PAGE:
Friday, December 2, 2011

Introduction from Shaun Tan's The Bird King and other sketches

I recently opened the book The Bird King and other sketches by Shaun Tan. Tan and his history are discussed in our interview from 5/1/2011 focusing on his Oscar-winning short film The Lost Thing which is based on his book of the same title. I've since read his most recent book Tales from Outer Suburbia which I thought was one of the best books I've read (children or adult) this year.

Essentially, this book is a bonus material compilation of sketches that have or have not become books/films/published art. Below I've transcribed the introduction to the book which I found surprisingly fascinating. I hope you enjoy this introduction and its well-written musings on creating art.

Excerpt from the introduction:

"I'm often wary of using the word "inspiration" to introduce my work - it sounds too much like a sun shower from the heavens, absorbed by a passive individual enjoying an especially receptive moment. While that may be the case on rare occasions when an idea pops into my head for no discernible reason, the reality is usually far more prosaic. Staring at a blank piece of paper, I can't think of anything original. I feel utterly uninspired and unreceptive. It's the familiar malaise of 'artist's block' and in such circumstances there is only one thing to do: just start drawing.

The artist Paul Klee refers to this simple act as 'taking a line for a walk', an apt description of my own basic practice: allowing the tip of a pencil to wander through the landscape of a sketchbook, motivated by a vague impulse but hoping to find something much more interesting along the way. Strokes, hooks, squiggles and loops can resolve into hills, faces, animals, machines - even abstracted feelings - the meanings of which are often secondary to the simple act of making (something young children know intuitively). Images are not preconceived and then drawn, they are conceived as they are drawn. Indeed, drawing is its own form of thinking, in the same way birdsong is 'thought about' within a bird's throat.

Klee has a second good metaphor: the artist as a tree, drawing from a rich compost of experience - things seen, read, told and dreamt - in order to grow leaves, flowers and fruit. Art, following the laws of horticulture, can only make something out of something else; artists do not create so much as transform. That's not to say the process is a casual or simple one. I find that good drawing requires conscientious effort: active research, careful observation of things around me, ongoing experimentation and reference-gathering, all of which exist 'behind the scenes'. To follow the Klee metaphor, artists need to work hard to make sure their creative soil is well tilled and fertilised. They need to look outward and actively accumulate a swag of influences, things to bring along when taking that line for a walk.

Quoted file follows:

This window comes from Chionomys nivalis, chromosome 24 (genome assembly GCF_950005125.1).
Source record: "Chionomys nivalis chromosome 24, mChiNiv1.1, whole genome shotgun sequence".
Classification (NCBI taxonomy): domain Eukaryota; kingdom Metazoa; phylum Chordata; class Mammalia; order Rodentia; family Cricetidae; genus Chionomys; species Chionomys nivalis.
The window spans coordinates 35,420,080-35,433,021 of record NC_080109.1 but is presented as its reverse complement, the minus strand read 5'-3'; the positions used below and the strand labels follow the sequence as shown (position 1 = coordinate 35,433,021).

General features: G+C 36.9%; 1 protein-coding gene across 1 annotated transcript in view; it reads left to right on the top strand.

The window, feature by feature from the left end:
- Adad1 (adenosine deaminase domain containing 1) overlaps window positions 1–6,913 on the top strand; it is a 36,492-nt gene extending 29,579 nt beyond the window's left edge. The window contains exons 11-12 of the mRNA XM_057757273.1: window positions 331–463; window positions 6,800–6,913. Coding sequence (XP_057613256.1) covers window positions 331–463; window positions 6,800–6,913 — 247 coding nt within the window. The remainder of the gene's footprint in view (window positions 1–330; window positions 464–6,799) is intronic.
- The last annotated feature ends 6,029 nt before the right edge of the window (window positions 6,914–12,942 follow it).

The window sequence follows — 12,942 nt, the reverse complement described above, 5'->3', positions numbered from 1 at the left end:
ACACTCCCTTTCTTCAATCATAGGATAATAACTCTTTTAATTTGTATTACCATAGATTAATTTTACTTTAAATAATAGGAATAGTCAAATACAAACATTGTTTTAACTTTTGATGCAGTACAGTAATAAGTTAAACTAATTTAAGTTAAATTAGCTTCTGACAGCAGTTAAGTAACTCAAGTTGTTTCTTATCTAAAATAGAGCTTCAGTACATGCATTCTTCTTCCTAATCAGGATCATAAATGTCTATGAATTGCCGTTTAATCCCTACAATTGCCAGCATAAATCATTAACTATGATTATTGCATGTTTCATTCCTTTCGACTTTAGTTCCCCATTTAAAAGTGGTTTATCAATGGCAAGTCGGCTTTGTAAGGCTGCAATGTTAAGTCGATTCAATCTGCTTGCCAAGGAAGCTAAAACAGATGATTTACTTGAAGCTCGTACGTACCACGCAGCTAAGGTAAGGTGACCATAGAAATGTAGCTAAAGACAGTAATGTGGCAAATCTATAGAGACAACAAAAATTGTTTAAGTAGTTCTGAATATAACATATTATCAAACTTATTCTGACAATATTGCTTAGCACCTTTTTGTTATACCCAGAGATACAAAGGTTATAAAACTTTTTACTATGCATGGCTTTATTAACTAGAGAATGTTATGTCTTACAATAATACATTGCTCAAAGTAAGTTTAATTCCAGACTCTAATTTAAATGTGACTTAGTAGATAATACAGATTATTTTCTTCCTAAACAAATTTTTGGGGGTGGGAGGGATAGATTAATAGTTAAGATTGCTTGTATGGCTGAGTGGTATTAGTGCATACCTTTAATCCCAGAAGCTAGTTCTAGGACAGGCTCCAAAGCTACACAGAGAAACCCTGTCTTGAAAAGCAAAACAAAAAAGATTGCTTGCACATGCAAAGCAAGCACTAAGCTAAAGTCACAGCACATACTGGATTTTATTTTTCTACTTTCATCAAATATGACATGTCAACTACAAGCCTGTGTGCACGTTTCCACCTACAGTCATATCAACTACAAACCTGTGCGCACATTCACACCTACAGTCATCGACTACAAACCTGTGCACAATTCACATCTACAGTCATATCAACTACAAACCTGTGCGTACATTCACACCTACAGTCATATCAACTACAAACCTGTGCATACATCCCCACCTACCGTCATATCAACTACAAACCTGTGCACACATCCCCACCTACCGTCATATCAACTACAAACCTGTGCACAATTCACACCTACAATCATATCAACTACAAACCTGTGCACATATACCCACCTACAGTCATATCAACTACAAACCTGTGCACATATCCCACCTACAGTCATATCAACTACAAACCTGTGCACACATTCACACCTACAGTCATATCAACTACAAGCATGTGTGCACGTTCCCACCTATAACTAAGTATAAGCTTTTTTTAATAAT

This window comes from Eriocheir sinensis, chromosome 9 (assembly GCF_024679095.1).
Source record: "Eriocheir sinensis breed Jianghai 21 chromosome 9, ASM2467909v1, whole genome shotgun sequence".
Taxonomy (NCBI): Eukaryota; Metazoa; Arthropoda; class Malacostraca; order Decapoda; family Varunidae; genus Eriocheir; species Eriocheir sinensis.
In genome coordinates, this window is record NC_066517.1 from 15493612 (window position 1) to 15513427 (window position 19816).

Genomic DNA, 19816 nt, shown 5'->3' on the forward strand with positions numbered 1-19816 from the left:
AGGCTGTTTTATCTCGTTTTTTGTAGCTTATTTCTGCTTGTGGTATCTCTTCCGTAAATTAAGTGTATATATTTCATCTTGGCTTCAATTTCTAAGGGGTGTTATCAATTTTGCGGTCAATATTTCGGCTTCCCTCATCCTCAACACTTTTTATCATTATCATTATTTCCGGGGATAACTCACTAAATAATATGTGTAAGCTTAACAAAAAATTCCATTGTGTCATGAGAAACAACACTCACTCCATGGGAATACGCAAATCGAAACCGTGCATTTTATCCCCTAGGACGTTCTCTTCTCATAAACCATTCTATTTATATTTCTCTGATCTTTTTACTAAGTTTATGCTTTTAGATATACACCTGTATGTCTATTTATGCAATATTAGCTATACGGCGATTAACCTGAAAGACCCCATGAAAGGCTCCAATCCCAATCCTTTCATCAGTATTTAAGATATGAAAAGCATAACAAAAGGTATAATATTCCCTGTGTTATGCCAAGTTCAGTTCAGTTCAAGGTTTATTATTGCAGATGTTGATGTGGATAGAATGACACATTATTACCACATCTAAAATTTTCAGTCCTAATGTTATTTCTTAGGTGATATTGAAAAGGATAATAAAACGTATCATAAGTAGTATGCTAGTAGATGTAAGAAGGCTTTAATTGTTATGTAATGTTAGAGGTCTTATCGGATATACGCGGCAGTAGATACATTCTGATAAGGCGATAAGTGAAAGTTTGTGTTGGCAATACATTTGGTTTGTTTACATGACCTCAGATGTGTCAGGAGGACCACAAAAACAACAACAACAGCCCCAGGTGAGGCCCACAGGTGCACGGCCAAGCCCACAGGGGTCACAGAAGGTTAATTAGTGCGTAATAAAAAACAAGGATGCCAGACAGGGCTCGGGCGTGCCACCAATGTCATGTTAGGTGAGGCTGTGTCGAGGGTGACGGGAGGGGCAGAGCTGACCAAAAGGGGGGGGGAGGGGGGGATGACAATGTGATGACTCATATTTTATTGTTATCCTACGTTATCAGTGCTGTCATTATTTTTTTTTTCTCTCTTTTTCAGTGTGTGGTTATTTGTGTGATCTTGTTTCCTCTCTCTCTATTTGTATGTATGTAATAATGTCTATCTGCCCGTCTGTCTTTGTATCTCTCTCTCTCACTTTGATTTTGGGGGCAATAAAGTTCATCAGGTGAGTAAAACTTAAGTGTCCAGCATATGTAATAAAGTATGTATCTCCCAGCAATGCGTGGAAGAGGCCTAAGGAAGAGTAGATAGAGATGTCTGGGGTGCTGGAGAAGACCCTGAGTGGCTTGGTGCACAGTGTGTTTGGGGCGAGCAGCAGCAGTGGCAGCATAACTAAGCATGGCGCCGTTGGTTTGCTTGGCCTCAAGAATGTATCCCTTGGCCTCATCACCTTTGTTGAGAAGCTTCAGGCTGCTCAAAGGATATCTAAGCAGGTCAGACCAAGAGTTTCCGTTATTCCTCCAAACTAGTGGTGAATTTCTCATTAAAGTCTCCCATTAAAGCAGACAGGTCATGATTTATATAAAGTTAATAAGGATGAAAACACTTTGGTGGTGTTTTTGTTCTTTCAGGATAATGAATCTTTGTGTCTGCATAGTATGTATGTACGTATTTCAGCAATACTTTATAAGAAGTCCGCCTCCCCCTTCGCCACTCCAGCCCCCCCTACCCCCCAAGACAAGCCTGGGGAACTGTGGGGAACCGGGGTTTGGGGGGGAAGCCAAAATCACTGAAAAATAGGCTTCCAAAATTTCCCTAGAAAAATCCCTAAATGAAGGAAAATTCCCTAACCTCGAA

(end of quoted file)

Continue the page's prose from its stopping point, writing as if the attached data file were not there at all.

While much of my work involves exhibited projects like books, films and finished paintings, the primary material of all these - the compost - remains largely unseen, tucked away in folios, boxes and sketchbooks. Some are half-baked story ideas, either mercifully abandoned or looking for an excuse to be resurrected. Some are tests from the early or awkward middle stages of a project, very utilitarian drawings, stepping stones on the way to finished artwork. Some are exercises to simply keep fit as an artist, where the practice of drawing is about learning to see, a study that never ends. And then there are other sketches produced for no particular purpose at all, just for fun, and these can often be the most interesting."

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